So at last Friday came, and today after a week's work, Ervin's Lock should be open—at the end of the working day of course, so off we went on our merry way.

 Straight MileA mile of nowt

I am always surprised by the moorings on the 'Straight Mile at Leicester. So many times we have cruised past with moorings—a long length of bollards followed by an even longer length of rings, yet every time we pass they have been totally empty of boats.

Staying on the garden moorings opposite and being early starters, you would expect a few boats taking advantage of either the bollards or rings on a wide waterway for an overnight stay, but never any. 

I well remember the vandals of the past when it required the appointment of a ranger to give some security, but on the Leicester Section they are very much a thing of the past, for which we can no doubt thank smart phones, tablets and the huge choice of telly, as they are certainty not here now.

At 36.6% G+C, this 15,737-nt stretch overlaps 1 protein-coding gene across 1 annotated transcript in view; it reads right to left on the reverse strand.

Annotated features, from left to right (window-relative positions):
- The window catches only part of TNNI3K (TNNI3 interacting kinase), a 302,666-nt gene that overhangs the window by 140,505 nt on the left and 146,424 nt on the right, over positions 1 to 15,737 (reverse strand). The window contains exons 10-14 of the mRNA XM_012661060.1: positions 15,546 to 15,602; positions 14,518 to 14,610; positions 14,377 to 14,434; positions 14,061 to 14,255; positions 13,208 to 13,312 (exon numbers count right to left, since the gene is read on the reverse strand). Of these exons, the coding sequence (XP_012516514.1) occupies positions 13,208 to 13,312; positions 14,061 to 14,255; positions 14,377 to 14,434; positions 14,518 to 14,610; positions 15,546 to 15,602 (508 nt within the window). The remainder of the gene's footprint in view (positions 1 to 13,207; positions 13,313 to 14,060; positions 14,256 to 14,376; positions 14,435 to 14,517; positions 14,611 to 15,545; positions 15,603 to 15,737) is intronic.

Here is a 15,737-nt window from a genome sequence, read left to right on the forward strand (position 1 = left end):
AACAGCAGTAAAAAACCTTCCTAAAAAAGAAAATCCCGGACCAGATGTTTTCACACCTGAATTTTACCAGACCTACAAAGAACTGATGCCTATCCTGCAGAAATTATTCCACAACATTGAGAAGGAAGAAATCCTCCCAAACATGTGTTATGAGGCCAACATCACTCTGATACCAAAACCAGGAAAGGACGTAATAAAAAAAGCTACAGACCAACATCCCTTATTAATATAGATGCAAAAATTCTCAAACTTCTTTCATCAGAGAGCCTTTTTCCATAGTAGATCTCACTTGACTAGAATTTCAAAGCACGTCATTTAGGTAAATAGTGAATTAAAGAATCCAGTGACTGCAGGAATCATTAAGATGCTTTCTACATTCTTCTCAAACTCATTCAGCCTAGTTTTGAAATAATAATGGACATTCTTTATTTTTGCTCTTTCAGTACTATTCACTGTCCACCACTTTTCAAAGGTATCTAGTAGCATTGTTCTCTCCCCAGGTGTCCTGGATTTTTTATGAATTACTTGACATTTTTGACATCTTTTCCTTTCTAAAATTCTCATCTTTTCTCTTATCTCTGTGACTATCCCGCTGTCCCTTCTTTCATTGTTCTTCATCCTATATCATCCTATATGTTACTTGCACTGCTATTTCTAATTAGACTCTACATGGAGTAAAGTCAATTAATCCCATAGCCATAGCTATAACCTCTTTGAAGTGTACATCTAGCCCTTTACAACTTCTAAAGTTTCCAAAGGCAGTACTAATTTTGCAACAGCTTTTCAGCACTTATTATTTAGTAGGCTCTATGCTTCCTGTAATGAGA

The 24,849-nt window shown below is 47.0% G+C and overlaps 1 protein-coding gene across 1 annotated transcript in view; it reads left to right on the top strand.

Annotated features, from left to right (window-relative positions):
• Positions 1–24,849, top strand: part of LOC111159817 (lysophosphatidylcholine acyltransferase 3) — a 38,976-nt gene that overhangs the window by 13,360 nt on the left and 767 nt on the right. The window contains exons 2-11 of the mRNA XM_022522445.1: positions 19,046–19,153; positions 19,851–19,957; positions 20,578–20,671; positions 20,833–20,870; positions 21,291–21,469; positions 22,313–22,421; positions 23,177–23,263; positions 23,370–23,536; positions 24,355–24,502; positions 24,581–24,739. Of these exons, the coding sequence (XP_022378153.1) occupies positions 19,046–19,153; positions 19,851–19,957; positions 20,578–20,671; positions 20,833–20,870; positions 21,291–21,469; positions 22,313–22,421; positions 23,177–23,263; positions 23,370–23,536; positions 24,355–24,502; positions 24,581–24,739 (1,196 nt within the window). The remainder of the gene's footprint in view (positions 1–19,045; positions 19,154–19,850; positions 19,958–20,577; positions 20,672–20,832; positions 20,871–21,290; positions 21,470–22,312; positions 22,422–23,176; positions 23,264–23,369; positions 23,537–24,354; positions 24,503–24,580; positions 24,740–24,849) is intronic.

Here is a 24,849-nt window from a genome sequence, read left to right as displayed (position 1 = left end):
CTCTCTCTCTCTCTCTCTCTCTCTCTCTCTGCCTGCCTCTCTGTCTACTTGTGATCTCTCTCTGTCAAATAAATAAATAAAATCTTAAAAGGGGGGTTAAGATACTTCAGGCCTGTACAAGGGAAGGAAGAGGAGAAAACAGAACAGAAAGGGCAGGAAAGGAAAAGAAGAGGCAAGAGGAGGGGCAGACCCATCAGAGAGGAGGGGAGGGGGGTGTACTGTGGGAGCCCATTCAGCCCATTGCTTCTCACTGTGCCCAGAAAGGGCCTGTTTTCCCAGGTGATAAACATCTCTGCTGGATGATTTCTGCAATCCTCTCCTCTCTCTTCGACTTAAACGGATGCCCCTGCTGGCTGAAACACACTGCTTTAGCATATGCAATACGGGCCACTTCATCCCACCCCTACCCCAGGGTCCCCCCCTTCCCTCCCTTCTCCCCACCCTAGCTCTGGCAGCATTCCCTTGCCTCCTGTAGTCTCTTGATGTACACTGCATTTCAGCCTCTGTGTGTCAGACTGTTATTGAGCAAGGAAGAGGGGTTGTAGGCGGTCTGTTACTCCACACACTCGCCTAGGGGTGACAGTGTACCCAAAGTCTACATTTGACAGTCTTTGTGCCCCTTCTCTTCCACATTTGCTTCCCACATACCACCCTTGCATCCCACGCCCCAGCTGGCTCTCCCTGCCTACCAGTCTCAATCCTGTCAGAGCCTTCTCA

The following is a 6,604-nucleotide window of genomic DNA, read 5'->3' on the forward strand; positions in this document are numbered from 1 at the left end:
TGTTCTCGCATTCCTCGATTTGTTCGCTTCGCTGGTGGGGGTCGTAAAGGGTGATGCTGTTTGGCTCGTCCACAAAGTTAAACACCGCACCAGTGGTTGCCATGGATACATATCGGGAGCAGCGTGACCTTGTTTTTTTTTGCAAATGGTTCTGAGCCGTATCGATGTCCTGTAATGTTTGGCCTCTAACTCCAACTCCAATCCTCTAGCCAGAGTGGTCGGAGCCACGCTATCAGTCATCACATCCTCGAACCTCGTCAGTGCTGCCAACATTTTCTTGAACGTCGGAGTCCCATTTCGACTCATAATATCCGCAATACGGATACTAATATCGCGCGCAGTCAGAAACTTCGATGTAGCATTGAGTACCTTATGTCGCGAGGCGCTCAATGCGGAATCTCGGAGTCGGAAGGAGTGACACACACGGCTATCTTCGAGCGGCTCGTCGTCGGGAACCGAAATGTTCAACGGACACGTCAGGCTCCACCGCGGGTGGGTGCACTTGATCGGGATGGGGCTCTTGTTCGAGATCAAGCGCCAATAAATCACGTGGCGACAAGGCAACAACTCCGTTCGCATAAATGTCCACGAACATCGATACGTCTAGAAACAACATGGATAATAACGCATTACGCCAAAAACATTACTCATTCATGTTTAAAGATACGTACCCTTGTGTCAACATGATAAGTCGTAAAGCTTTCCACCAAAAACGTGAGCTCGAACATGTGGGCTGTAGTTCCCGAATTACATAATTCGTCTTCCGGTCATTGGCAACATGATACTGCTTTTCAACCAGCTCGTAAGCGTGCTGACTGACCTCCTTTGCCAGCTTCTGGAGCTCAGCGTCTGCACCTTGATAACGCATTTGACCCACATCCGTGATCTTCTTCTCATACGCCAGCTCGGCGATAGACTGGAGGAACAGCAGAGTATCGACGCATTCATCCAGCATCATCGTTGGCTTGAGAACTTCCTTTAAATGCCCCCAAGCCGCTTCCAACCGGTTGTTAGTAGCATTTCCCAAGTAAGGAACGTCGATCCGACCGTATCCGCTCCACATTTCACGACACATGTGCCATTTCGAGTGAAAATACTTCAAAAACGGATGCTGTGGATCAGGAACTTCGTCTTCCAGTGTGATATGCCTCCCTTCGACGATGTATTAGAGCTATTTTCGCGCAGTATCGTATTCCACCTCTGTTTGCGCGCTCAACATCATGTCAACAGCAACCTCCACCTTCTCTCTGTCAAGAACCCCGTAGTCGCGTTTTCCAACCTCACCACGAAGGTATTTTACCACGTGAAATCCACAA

PoetryNo problem

At the end of the 'mile' by the massive weir is Freeman's Lock, though fairly deep was no problem at all, with the gates well balanced, the paddles easy to wind and even a new bridge attached to the top gates for easy access across the lock.

Alas the same could not be told of the next lock, St Mary's Mill, with leaking gates and the paddles needing our Yorkshire windlass to wind, yet this one is not on the list for repair. But another with 'poetry' on its gates. But this time not the excessively expensive poetry carved into lock beams by Cart's own poet, but a much cheaper version, and more to the point.